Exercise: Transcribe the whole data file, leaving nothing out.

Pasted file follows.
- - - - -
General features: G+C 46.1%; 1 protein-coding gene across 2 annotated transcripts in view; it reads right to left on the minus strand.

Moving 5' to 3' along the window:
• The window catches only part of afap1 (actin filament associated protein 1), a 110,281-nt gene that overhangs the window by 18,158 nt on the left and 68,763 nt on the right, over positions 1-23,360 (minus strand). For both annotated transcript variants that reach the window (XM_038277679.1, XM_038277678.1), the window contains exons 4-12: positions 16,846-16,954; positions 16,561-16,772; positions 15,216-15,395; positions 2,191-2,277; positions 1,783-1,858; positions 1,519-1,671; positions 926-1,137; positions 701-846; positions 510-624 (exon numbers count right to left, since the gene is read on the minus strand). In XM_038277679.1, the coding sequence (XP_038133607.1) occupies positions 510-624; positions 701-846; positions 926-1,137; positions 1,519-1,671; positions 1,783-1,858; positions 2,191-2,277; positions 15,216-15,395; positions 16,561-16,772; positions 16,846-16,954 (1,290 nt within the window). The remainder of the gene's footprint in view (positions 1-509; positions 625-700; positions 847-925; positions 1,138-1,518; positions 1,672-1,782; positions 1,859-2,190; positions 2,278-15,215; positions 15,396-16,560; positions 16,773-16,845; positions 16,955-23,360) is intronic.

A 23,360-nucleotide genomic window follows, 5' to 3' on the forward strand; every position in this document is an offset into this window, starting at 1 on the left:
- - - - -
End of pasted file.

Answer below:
General features: G+C 46.1%; 1 protein-coding gene across 2 annotated transcripts in view; it reads right to left on the minus strand.

Moving 5' to 3' along the window:
• The window catches only part of afap1 (actin filament associated protein 1), a 110,281-nt gene that overhangs the window by 18,158 nt on the left and 68,763 nt on the right, over positions 1-23,360 (minus strand). For both annotated transcript variants that reach the window (XM_038277679.1, XM_038277678.1), the window contains exons 4-12: positions 16,846-16,954; positions 16,561-16,772; positions 15,216-15,395; positions 2,191-2,277; positions 1,783-1,858; positions 1,519-1,671; positions 926-1,137; positions 701-846; positions 510-624 (exon numbers count right to left, since the gene is read on the minus strand). In XM_038277679.1, the coding sequence (XP_038133607.1) occupies positions 510-624; positions 701-846; positions 926-1,137; positions 1,519-1,671; positions 1,783-1,858; positions 2,191-2,277; positions 15,216-15,395; positions 16,561-16,772; positions 16,846-16,954 (1,290 nt within the window). The remainder of the gene's footprint in view (positions 1-509; positions 625-700; positions 847-925; positions 1,138-1,518; positions 1,672-1,782; positions 1,859-2,190; positions 2,278-15,215; positions 15,396-16,560; positions 16,773-16,845; positions 16,955-23,360) is intronic.

A 23,360-nucleotide genomic window follows, 5' to 3' on the forward strand; every position in this document is an offset into this window, starting at 1 on the left: